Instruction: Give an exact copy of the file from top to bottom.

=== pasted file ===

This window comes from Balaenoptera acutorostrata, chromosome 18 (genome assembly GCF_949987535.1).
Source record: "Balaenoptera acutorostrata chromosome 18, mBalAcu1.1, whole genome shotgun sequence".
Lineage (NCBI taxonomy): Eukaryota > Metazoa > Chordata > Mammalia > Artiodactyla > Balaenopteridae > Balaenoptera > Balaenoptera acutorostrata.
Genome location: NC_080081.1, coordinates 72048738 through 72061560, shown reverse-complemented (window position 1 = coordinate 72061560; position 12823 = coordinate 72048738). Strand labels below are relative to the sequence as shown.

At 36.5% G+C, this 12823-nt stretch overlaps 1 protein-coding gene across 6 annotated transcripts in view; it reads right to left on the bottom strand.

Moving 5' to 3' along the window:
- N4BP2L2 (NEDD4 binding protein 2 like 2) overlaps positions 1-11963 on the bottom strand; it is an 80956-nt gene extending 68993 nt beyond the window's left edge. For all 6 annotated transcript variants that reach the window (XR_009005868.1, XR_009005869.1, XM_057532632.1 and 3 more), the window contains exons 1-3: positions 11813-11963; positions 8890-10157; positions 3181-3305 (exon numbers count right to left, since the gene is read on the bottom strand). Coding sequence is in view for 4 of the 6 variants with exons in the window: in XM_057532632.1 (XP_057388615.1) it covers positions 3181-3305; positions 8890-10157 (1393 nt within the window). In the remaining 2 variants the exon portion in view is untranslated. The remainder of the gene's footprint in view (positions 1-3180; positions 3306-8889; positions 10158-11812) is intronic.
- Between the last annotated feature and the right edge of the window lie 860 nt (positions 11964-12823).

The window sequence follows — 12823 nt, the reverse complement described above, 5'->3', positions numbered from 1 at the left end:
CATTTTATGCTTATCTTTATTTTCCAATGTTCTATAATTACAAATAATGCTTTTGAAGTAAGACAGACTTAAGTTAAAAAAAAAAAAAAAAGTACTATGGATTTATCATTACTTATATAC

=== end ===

This window comes from Balaenoptera acutorostrata, chromosome 18 (genome assembly GCF_949987535.1).
Source record: "Balaenoptera acutorostrata chromosome 18, mBalAcu1.1, whole genome shotgun sequence".
Lineage (NCBI taxonomy): Eukaryota > Metazoa > Chordata > Mammalia > Artiodactyla > Balaenopteridae > Balaenoptera > Balaenoptera acutorostrata.
Genome location: NC_080081.1, coordinates 72048738 through 72061560, shown reverse-complemented (window position 1 = coordinate 72061560; position 12823 = coordinate 72048738). Strand labels below are relative to the sequence as shown.

At 36.5% G+C, this 12823-nt stretch overlaps 1 protein-coding gene across 6 annotated transcripts in view; it reads right to left on the bottom strand.

Moving 5' to 3' along the window:
- N4BP2L2 (NEDD4 binding protein 2 like 2) overlaps positions 1-11963 on the bottom strand; it is an 80956-nt gene extending 68993 nt beyond the window's left edge. For all 6 annotated transcript variants that reach the window (XR_009005868.1, XR_009005869.1, XM_057532632.1 and 3 more), the window contains exons 1-3: positions 11813-11963; positions 8890-10157; positions 3181-3305 (exon numbers count right to left, since the gene is read on the bottom strand). Coding sequence is in view for 4 of the 6 variants with exons in the window: in XM_057532632.1 (XP_057388615.1) it covers positions 3181-3305; positions 8890-10157 (1393 nt within the window). In the remaining 2 variants the exon portion in view is untranslated. The remainder of the gene's footprint in view (positions 1-3180; positions 3306-8889; positions 10158-11812) is intronic.
- Between the last annotated feature and the right edge of the window lie 860 nt (positions 11964-12823).

The window sequence follows — 12823 nt, the reverse complement described above, 5'->3', positions numbered from 1 at the left end:
CATTTTATGCTTATCTTTATTTTCCAATGTTCTATAATTACAAATAATGCTTTTGAAGTAAGACAGACTTAAGTTAAAAAAAAAAAAAAAAGTACTATGGATTTATCATTACTTATATAC